Hazelwood Green, a former steel mill site that is the City of Pittsburgh’s largest riverfront redevelopment project, Monday announced the design firm Gustafson Guthrie Nichol (GGN) has been selected to create the first public plaza ...READ MORE
On May 15 through 17, a diverse group of policymakers, artificial-intelligence practitioners, researchers, industry representatives and domain experts from over 60 countries gathered in Geneva, Switzerland for the second annual AI for Good Global Summit.READ MORE
Carnegie Mellon University is expanding its network of air pollution monitoring cameras to the Mon Valley.READ MORE
Karen Abrams visited Erie a few weeks ago to see the city and get a feel for what is happening here in preparation for a lecture she presented Thursday night titled “Addressing Inequity and Inequality: ...READ MORE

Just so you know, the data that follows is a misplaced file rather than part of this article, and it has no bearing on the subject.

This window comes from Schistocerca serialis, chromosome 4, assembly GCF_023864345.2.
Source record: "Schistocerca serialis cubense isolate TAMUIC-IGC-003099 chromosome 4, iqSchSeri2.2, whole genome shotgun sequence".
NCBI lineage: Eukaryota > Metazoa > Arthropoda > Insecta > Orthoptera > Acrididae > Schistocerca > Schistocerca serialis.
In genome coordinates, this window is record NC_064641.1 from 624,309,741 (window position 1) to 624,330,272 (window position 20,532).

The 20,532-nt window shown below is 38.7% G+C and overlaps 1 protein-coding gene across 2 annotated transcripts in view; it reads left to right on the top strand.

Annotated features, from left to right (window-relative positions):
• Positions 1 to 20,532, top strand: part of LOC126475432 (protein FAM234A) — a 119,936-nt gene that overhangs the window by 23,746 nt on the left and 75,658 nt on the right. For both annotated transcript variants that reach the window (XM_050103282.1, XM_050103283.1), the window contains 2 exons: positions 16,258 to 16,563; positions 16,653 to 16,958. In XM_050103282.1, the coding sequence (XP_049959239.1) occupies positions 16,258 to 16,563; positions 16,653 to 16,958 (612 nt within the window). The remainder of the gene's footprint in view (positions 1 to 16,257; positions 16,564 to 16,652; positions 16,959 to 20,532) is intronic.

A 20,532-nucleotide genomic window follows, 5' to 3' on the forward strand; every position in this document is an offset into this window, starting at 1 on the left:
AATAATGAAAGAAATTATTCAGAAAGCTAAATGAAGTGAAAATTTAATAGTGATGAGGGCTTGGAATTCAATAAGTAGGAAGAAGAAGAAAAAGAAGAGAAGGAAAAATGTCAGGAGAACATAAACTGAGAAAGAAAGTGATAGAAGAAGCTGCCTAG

PGH Lab’s third class of startups included a farming software company, a lower-cost internet provider, a “compost cooperative” and a company that makes AI-powered sensors.READ MORE
Pennsylvania is joining 14 states to offer the prestigious Leopold award to the state's farmers.READ MORE
Stefani Pashman does not want this article to be about her. Ms. Pashman’s professed discomfort with a recent interview focused on her — “I’m so glad you didn’t ask me my favorite movie and favorite food,” ...READ MORE
Sharpsburg Council wants to save money and energy by installing solar panels on Sharpsburg Community Library along Main Street.READ MORE
Frick Environmental Center on Friday will celebrate its distinction as the first Living Building in the U.S. that is municipally owned and free to the public.READ MORE
“Power comes from not knowing what comes of our actions, but having faith that something will.” That was Grant Oliphant speaking to some 800 people, 720 of them based in Pittsburgh, at the start of p4 ...READ MORE